No Guru, No Method, No Teacher

No Guru, No Method, No Teacher

by Van Morrison
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No Guru, No Method, No Teacher

No Guru, No Method, No Teacher was Van Morrison's second studio album for Mercury, following A Sense of Wonder and Live at the Grand Opera House Belfast. It was recorded at the height of his spiritual period and is among the most laid-back records of his career. Morrison's notion of seeking, and being all but drowned by his obsession with "reclaiming the previous," is everywhere here, beginning with the set's opener, "Got to Go Back." With a striking wide-open acoustic piano, accompanied by a solo on oboe (by Kate St. John no less) twinned by Richie Buckley's soprano saxophone and an acoustic guitar, Morrison offers in waltz tempo these reflections: "When I was a young boy back in Orangefield/I used to look out my classroom window and dream/And then go home and listen to Ray sing/'I Believe to My Soul' after school/Oh that love that was within me/You know it carried me through/Well it lifted me up and it filled me/Got to go back/Got to go back/To the feeling." And if anything, this album is, like so many other statements made by Morrison in the years before this, a consumptive obsession with innocence, with the puzzling notion of God, of liberation from earthly constraints, while being immersed in them by the sheer physicality in his music -- despite every attempt at ethereality. This is followed by "Oh the Warm Feeling," which only underscores the notion of memory and lost innocence amid lovely oboe, acoustic guitar, organs, and vibes as Morrison sings in the past tense, juxtaposing it against the present. The Celtic soul that comes elegiacally forth from "Foreign Window" is among the album's finest tracks. This is one of the most nakedly spiritual cuts Morrison has ever recorded, looking at a person or Muse, coming once more out of his past that is at once part of his eternal present, where he weaves some of his finest lyrics with one of his more dynamic and texturally varied compositions; it's a love song, and an entreaty with a gorgeous arrangement. If anything, these three cracks usher in the notion that this album is an extended meditation that reflects a willingness to stay present in the tension and mantra-like melody of his concerns and not escape them -- very often. "A Town Called Paradise," however, is the exception. It is a classic midtempo rocker that seems to come from as far back as Astral Weeks, with its woven, pulsing layers of acoustic guitars, though punctuated by female backing vocals, tenor saxophone, and an electric solo guitar. Interestingly, there is a play on words here, called "Here Comes the Knight," which doesn't reference the earlier version he recorded with Them, and is elliptical in terms of its lyrics. There are a couple of longer selections here as well, in the Celtic R&B of "Tir Na Nog" and the frustration in "Thanks for the Information," detailing the pitfalls of the spiritual path. Combined, these tunes make for an album that will be deeply satisfying and even provocative for seasoned Morrison fans, but make it a slog for newer or less dedicated listeners.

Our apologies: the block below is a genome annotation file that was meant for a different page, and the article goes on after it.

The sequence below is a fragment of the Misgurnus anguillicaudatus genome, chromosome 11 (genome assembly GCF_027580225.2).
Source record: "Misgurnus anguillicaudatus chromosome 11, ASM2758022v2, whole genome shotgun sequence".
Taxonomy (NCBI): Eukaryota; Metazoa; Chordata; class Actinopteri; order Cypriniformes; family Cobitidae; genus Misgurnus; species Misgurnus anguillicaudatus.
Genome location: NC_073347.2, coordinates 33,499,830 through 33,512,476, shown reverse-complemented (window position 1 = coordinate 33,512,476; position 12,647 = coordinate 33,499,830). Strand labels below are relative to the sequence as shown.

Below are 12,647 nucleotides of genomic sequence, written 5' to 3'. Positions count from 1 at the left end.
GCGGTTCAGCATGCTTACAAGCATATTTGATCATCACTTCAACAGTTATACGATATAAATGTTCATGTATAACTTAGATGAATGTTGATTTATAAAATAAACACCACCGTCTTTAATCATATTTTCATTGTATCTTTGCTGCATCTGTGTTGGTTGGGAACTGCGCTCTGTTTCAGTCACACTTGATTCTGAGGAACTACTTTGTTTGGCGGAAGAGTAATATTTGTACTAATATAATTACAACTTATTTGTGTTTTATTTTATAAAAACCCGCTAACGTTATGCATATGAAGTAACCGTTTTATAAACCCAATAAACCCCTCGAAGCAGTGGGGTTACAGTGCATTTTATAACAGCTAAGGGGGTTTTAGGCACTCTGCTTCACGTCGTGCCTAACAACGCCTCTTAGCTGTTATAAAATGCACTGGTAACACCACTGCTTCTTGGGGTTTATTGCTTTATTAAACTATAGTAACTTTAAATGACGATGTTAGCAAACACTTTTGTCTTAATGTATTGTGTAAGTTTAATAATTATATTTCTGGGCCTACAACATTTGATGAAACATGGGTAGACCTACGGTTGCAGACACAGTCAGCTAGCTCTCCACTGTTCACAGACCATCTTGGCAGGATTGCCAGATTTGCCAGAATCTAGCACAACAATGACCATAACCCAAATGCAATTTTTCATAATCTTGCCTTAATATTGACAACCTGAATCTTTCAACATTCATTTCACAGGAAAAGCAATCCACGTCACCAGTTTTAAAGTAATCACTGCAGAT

Product Details

Release Date: 07/14/1998
Label: Polydor / Umgd
UPC: 0731453754621
catalogNumber: 537546

Album Credits

Performance Credits

Van Morrison   Primary Artist,Guitar,Keyboards,Saxophone,Vocals
David Hayes   Bass
Jeanie Tracy   Vocals,Background Vocals
June Boyce   Vocals,Background Vocals
Richie Buckley   Saxophone,Soprano Saxophone,Tenor Saxophone
Nadine Cox   Harp
Martin Drover   Trumpet
Rosie Hunter   Vocals,Background Vocals
Jeff Labes   Synthesizer,Piano,Keyboards
Chris Michie   Guitar
John Platania   Guitar
Kate St. John   Oboe,Wind,Cor anglais
Bianca Thornton   Vocals,Background Vocals
Baba Trunde   Drums
Bianca Thronton   Background Vocals
Terry Adams   Strings

Technical Credits

Bert Berns   Composer
Mick Glossop   Engineer
Van Morrison   Songwriter,Composer,Producer
Jim Stern   Engineer

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No Guru, No Method, No Teacher 5 out of 5 based on 0 ratings. 1 reviews.
Guest More than 1 year ago
Few albums come close to perfection. This one hits it on the mark. Granted, Van Morrison could sing the TV Guide and I'd buy it, but this is something special. Who else could name Lord Byron and Rimbaud in one song (Foreign Window) and make them connect? The music is top notch, the poetry splendid, and the mysticism in abundance. No radio hits here, but that's perfectly all right. This album is a true overlooked gem! If you don't own this Van Morrison album, you don't own any.